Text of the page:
The last three semesters as The Good Five Cent Cigar’s entertainment editor––and the two years before this time as a reporter––have provided me with some tremendous opportunities to meet some pretty great people, cover some pretty great events and, in my opinion, write some pretty great stories.

So perhaps it’s only fitting that on Thursday, the day after my final production night in the Memorial Union basement and just hours after the final issue of the semester hit the stands, I got what I’d consider my greatest opportunity yet. Along with many other amazing student journalists from colleges and universities across the country, I had the privilege of interviewing the four main cast members of HBO Max’s “The Sex Lives of College Girls.”
If you happened to read my previous article on the show, you know that I absolutely adore it. Leighton (Reneé Rapp), Whitney (Alyah Chanelle Scott), Bela (Amrit Kaur) and Kimberly (Pauline Chalamet) quickly became four of my favorite characters on television right now. It can be hard to find multiple characters that you both love and relate to all within one show, and by some miracle it seems, co-creators Mindy Kaling and Justin Noble managed to give me four.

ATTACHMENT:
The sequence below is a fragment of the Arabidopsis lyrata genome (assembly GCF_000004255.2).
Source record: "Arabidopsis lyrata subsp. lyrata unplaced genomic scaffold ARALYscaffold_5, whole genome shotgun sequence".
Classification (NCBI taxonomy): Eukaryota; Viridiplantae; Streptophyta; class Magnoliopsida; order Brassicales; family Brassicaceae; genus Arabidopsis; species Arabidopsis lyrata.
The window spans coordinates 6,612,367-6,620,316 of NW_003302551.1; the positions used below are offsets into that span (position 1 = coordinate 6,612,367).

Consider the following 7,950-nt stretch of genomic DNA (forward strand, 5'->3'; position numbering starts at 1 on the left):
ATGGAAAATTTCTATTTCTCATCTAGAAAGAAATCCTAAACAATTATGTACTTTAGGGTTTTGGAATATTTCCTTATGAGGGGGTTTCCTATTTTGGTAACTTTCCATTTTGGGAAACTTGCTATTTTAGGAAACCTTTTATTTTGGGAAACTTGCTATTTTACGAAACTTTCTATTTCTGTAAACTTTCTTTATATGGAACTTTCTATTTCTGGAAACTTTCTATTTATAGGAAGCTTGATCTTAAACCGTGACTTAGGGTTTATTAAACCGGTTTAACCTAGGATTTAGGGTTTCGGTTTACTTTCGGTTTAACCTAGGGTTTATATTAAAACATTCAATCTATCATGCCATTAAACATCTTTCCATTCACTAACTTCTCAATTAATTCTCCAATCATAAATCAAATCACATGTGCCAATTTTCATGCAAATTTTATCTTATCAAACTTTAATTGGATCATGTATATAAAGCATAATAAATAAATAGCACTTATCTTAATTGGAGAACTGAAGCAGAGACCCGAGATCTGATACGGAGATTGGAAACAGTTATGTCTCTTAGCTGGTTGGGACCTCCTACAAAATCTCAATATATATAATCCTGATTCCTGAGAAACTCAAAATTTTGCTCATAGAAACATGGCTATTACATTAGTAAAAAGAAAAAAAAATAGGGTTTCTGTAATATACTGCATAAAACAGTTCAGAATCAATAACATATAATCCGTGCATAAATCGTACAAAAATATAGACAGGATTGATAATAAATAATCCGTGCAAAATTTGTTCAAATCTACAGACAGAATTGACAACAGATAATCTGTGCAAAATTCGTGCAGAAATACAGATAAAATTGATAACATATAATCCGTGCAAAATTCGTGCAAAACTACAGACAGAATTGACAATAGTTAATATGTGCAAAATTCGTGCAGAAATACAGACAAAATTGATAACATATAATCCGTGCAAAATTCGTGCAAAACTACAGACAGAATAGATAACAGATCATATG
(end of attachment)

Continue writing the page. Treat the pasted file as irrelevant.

Capturing the college experience is no easy feat, and even the moments I can’t directly relate to, I can enjoy and understand.

“I think as accurate as shows can be, they’ll never capture the entire experience that everyone has like college,” Scott said. “It’s a very specific experience that they’re capturing on the show.”

On Monday, it was announced that the show was renewed for a second season, and I’m so glad I knew this information before watching the finale and the last-minute cliffhanger it was left on. With just 10 episodes in the first season and nine of them clocking in at around 27-30 minutes, I was left needing more, and, thankfully, it’s coming.

“Every character has their thing to like, either stray away from or come into,” Rapp said. “I think that the oncoming depth will be really, really crucial in the second season and also probably serve the characters and watchers/viewers.”

As for Kaur, she said she finds the dynamic between the four roommates and their friendship to be interesting, and she looks forward to exploring more of that in the second season.

Personally, I love a good romance, and “College Girls” has delivered many great ships––I’m rooting hardcore for Whitney and Canaan and hope that Leighton and Alicia can make it as well––but like Kaur, I found greater interest in the girls’ friendships and their personal character growth and development, both within and outside of these relationships. 

When Leighton first arrives at the fictional Essex College, she assumes she’ll be rooming with two friends from home. Instead, she ends up in a suite with three strangers. Navigating living with people is hard enough, but throw in strangers, your first time living away from home and trying to find yourself — there’s so much to be explored. “College Girls” has a lot of potential for all four girls and their relationships going into the second season that I can’t wait for them to explore. I trust in the writing and the cast that it will live up to it.